Let me get the annoying thing out of the way first. This collection was collated by Reed himself, as far as I can tell, with a bit of additional material to bridge the stories (and adding to “the resident confusion” apparently), and some stories altered as well to better fit with the others. There are a lot of typos, and a number of problems that I would have expected proofreading to catch. This didn’t detract from my overall enjoyment of the stories, but I found it really quite frustrating. Also, rather than having headers that give the name of each story, the header is a number: so it might have “5 95” at the top of the page, which tells you you’re on p95 overall and section 5 on whichever story is on that page. But it doesn’t tell me which story! Argh. Anyway.
There’s no point in talking about every story; that would be tiresome. I realised as I read the last story that the collection as a whole rather put me in mind of Christopher Priest’s The Islanders. They have nothing in common in terms of themes or characters or setting, but there is a certain way in which their methods of connecting disparate elements feels similar. In Priest’s work, the same character might turn up on several different islands and you learn about them a little more. Here, there are a couple of characters who recur in a big way (Quee Lee especially, and Perri), and several others who appear intermittently. Additionally, the Great Ship is so very big that each story is set in a different place – and sometimes not even on the Great Ship – so that, like the Dream Archipelago for Priest, it’s the same place but very different.
The Great Ship is just that: a spaceship that is at one time described as being the size of Uranus. And there’s very few who live on the surface – which would be big, but not that impressive: rather, the entire innards of the Ship is honeycombed with a vast array of habitats, meaning that the Ship can support countless billions. For whatever reason it was launched into the universe, travelling along, and then humanity managed to board and claim it. But it’s not just a human ship; any species, as long as they’ve got the cash to pay their way, can come along for the ride. And what a ride: they’re doing the ultimate Grand Tour, around the Milky Way.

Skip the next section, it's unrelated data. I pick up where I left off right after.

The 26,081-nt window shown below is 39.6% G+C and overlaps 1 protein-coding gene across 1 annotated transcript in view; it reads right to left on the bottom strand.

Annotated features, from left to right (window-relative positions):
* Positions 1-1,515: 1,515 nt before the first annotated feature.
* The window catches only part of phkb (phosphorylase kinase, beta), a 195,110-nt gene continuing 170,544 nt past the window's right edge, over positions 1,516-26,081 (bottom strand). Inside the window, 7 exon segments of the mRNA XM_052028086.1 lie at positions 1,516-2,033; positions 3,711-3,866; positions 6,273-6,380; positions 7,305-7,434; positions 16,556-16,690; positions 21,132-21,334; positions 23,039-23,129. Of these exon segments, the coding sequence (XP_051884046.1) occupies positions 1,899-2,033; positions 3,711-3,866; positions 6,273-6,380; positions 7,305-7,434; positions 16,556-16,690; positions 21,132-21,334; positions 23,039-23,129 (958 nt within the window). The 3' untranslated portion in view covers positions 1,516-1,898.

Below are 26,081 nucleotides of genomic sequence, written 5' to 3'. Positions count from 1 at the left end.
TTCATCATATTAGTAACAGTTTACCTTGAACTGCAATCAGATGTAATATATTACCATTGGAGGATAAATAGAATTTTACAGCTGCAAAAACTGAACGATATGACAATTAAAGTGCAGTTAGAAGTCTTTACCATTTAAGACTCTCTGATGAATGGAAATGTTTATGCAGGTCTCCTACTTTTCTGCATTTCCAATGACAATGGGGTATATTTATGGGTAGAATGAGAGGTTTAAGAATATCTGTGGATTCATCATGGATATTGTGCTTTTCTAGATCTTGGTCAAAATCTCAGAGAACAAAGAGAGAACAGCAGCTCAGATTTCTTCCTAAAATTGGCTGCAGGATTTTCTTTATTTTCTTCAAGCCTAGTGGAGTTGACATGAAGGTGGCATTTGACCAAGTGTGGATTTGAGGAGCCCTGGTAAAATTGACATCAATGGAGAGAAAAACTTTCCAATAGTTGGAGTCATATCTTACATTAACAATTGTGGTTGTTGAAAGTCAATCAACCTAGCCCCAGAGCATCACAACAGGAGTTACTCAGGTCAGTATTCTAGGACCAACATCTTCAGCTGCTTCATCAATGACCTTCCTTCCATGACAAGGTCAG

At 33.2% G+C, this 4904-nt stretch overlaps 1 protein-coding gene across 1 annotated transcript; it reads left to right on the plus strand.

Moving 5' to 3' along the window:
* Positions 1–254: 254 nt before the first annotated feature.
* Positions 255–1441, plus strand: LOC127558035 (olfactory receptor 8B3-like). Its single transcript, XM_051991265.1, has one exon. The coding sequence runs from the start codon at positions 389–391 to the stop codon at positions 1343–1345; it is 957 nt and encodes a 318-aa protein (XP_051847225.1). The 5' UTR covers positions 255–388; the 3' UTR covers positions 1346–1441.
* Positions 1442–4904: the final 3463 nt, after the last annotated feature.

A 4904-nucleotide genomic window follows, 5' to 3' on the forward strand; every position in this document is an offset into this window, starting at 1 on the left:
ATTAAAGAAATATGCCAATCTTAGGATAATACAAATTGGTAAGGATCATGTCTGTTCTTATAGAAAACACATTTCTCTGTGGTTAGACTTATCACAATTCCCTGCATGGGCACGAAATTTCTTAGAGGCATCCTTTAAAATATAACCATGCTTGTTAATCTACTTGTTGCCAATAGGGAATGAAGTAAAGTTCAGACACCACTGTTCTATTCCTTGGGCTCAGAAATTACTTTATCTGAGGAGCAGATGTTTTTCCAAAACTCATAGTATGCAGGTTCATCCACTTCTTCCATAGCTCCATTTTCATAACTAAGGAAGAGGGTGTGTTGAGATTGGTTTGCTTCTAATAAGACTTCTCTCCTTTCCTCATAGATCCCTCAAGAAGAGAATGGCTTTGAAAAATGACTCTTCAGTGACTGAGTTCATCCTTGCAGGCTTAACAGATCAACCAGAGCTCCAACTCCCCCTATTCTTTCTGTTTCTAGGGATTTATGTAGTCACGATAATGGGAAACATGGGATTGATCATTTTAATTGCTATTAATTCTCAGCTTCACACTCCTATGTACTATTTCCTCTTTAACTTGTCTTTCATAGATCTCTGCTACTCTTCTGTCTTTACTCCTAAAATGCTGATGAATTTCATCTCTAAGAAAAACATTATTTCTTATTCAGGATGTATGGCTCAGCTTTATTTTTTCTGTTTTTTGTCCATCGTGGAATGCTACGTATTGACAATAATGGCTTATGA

All of the stories are entirely standalone. There is no reason to read this collection in the order it’s presented. Except that Reed claims to have it in some sort of chronological order (and certainly the two bookending stories feel like a beginning and an end), and there is something very satisfying about feeling like you’re progressing through the history of the Great Ship and its passengers. And everyone is a passenger, whether they’re paying or working their way. I like that there are stories about rich folks as well as people who work on the ship; it wasn’t quite balanced, but it’s better than simply seeing the idle wealthy. There are stories of action and adventure; stories about relationships, and solitude, and time; there is death and birth and just getting on with things.
One of the odd things about these stories is the issue of time. Pretty much everyone on the Ship is functionally immortal. No diseases, no ageing; you get hurt but as long as your brain is intact it doesn’t even matter if you die. So ideas like your husband being away for a year (or ten), or a journey taking thirty years, or having to hide for centuries… those words, those time-concepts, are basically irrelevant. I didn’t end up with much of a sense of grandeur or the epic sweep of time because the numbers are so big that my mind just rebelled and basically say those as weeks, perhaps months. Which doesn’t make the stories any less interesting but perhaps is not the response Reed is hoping for.
I do intend to read the Great Ship novels… but I might go read something on a slightly smaller scale first…